19 Jul FIRST AID BOX, FIRST AID BAG, AND FIRST AID KIT: WHAT’S THE DIFFERENCE?
FIRST AID BOX, FIRST AID BAG, AND FIRST AID KIT: WHAT’S THE DIFFERENCE?
The dictionary definition of a Box is a container, which has a flat base and sides, characteristically square or rectangular and having a lid or covering.
The dictionary definition of a bag is: a flexible container which has an opening at the top, used, generally for carrying things.
The dictionary definition of a kit is a set of articles or equipment needed for a specific purpose. The photograph below illustrates a First Aid Box by Boots the chemist from about 1938.
So I suppose that when people talk about First Aid products they are thinking in a very general perspective. Think about it, I cut my finger, what do I need? Well I say you need essentially something to clean the wound (sterile wipe), something to cover or protect the wound from infection and finally something to secure the dressing to the wound to give it the best chance of healing, or at least the healing process, has started. I guess if you want something a bit more detailed I may suggest new rubber gloves to protect you and the casualty/victim of the emergency. You may need a sterile cleaning spirit to clean your hands. Next, a sterile (in a single packet that you tear open to use) wound cleansing wipe preferably sterile saline to cleanse the wound of possible debris, glass, gravel etc. A Triangular Bandage to secure a limb, in case of pain in the whole limb, which might be a hand, arm, leg or foot. The Triangular Bandage was invented in the early 1850’s, when a policeman on the beat at the famous World Trade fair used his handkerchief to fold corner to corner in order to stem a bleeding wound from one the spectators at the fair which took place in Crystal Palace, London. Professor Johann Friedrich August von Esmarch witnessed this event and went back to Germany to invent the Eismarch Bandage 20 years later in the 1870’s. (See picture below of the original Eismarch Bandage).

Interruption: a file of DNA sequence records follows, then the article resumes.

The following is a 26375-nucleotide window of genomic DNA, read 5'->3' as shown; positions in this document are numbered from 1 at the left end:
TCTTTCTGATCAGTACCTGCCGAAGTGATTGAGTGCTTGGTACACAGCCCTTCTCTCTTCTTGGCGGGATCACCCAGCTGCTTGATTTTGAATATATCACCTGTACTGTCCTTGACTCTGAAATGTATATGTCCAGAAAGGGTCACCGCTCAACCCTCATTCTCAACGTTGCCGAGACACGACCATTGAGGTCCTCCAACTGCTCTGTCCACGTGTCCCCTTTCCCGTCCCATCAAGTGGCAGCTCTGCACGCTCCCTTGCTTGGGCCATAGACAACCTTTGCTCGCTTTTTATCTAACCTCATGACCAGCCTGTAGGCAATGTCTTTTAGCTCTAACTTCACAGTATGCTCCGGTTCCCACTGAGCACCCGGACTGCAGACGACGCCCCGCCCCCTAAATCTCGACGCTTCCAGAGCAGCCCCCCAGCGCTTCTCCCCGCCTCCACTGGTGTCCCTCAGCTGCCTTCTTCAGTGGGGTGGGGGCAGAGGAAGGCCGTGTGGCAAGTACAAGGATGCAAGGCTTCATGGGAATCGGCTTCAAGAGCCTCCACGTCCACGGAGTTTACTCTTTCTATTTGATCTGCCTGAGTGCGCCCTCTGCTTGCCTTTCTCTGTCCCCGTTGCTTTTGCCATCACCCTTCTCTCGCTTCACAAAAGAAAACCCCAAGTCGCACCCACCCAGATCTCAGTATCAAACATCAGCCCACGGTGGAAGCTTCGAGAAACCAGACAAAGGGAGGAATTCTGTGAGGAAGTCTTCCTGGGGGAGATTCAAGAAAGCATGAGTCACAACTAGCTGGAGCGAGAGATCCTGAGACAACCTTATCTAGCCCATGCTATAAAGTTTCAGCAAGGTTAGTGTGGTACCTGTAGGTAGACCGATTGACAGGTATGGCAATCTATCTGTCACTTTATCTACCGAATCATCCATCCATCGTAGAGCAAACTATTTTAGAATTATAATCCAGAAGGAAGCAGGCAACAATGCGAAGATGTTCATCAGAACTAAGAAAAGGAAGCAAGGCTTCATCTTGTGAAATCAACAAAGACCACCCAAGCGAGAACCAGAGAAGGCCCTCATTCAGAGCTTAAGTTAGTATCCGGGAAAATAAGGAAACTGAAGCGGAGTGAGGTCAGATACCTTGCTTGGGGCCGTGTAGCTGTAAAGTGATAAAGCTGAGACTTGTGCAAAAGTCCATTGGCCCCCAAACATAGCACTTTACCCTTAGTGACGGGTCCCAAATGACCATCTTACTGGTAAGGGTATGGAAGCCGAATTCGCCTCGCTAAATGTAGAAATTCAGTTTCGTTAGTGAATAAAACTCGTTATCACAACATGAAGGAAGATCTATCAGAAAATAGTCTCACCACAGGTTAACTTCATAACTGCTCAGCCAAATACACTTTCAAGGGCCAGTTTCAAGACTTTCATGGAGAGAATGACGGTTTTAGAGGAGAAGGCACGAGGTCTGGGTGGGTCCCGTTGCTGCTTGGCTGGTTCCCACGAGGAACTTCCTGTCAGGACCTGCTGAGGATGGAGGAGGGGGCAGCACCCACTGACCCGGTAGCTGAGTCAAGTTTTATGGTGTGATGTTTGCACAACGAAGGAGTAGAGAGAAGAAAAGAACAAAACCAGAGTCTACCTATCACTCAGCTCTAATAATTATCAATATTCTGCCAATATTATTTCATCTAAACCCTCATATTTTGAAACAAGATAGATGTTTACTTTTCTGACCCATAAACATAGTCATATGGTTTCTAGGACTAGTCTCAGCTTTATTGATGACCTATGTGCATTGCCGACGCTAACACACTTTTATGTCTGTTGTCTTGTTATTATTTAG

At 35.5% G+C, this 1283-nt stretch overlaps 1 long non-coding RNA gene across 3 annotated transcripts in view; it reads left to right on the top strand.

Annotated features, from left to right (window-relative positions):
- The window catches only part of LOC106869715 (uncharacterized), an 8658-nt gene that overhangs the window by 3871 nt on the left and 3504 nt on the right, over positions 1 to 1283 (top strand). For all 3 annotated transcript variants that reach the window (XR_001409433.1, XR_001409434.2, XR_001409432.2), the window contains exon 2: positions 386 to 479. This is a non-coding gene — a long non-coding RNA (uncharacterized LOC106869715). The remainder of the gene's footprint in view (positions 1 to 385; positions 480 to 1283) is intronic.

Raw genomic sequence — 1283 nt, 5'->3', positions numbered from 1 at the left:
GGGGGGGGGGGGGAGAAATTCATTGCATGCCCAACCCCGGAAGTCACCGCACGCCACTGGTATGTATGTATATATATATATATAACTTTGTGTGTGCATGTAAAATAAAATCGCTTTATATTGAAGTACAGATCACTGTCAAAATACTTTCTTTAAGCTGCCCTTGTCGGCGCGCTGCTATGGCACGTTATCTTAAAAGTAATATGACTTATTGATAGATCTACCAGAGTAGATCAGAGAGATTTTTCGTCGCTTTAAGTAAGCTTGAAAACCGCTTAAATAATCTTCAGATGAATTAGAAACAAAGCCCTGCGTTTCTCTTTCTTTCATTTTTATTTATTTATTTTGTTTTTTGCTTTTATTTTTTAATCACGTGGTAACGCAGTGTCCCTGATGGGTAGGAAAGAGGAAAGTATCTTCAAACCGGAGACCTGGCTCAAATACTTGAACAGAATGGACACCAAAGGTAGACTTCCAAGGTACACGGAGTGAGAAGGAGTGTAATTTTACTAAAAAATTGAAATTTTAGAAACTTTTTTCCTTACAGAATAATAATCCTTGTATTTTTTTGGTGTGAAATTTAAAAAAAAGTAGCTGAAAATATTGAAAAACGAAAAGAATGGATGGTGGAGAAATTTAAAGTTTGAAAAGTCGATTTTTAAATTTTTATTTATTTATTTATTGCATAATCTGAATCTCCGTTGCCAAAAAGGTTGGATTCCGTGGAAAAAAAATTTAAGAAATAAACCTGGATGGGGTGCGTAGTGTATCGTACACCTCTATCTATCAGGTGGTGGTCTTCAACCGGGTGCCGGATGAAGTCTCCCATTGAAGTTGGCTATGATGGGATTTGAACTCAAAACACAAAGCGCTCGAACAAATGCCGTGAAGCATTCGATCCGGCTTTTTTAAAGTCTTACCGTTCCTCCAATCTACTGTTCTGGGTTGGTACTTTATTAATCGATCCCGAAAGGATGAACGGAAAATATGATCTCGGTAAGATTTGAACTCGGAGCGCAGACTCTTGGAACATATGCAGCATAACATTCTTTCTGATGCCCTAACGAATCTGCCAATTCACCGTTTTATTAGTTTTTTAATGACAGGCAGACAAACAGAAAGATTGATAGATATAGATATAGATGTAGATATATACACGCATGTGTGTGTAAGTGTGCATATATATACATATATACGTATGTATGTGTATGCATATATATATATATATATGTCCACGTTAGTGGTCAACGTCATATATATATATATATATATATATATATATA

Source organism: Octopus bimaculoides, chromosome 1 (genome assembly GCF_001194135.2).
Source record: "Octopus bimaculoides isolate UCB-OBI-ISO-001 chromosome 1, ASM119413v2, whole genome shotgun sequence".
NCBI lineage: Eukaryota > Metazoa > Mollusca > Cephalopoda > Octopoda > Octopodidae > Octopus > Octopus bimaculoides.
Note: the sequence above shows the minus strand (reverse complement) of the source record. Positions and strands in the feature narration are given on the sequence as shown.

Another so-called luxury item to have in a First Aid box contents is a Space Blanket, which is very useful for the victim of Shock. I often tell my students in First Aid that keeping the victim of an emergency warm is essential to their survival, especially if they are very young or very old. A space Blanket might save their life! Other contents that might be useful (but not essential) might include things like different sized plasters, or little bandages for minor injuries to say, for example, the fingers or toes. Depending on whether you need the First Aid Box for work or home you will need to have slight variations on content. For example, at work you must have no drugs in your First Aid Box, such as Aspirin or Paracetamol, but in your home First Aid Kit drugs might be common!
A big addition to the First Aid Box at work would definitely be an Accident record Book or Near Miss Book as it is a legal requirement to report accidents or incidents at work (RIDDHOR) otherwise you or your employer could be sued for not making such a report and cost you your job.
If you are very lucky or can afford one, I strongly recommend that you invest in an Automated External defibrillator (AED) Machine. (See picture below).
This is portable apparatus monitors the heart rhythm and sends an electric shock to the heart to try to restore a regular normal rhythm, when a someone has a sudden cardiac arrest. SCA occurs when heart suddenly stops beating. The this occurs using an AED machine combined with cardiopulmonary Resuscitation (CPR), will give the victim a better chance of surviving the SCA. (See the photograph below showing how to give CPR to the victim who is not breathing).
Learning how to do CPR or how to use an AED machine takes a day’s worth of training and is valuable to everyone of us, because we never know when we might be faced with an emergency minor or major and knowing what to do could save someone’s life! An AED machine costs in the region of just under or over £1000 and can be found commonly in public places such as airports, hotels or theatres.
Another handy extra for your First Aid Kit would be a plastic mouth guard to use if you have to give a stranger the kiss of life because they have stopped breathing. You may require the plastic mouth piece if the victim had been sick or there is blood around the mouth area. This, of course, would be administered to the victim combined with CPR. I often celebrate and recommend First Aid Boxes that come with an instruction booklet with very useful information on how to treat the Choking victim (see the photograph below of a man giving Abdominal Thrusts to the Choking Victim).
The instruction booklet might also have information or how to carry out CPR or how to put the unconscious, but breathing victim in what is termed the ‘Recovery Position’ (see pic below).
So folks, if you are contemplating buying a First Aid Box this will help you decide what you want to fill it with to give you most options when faced with an emergency.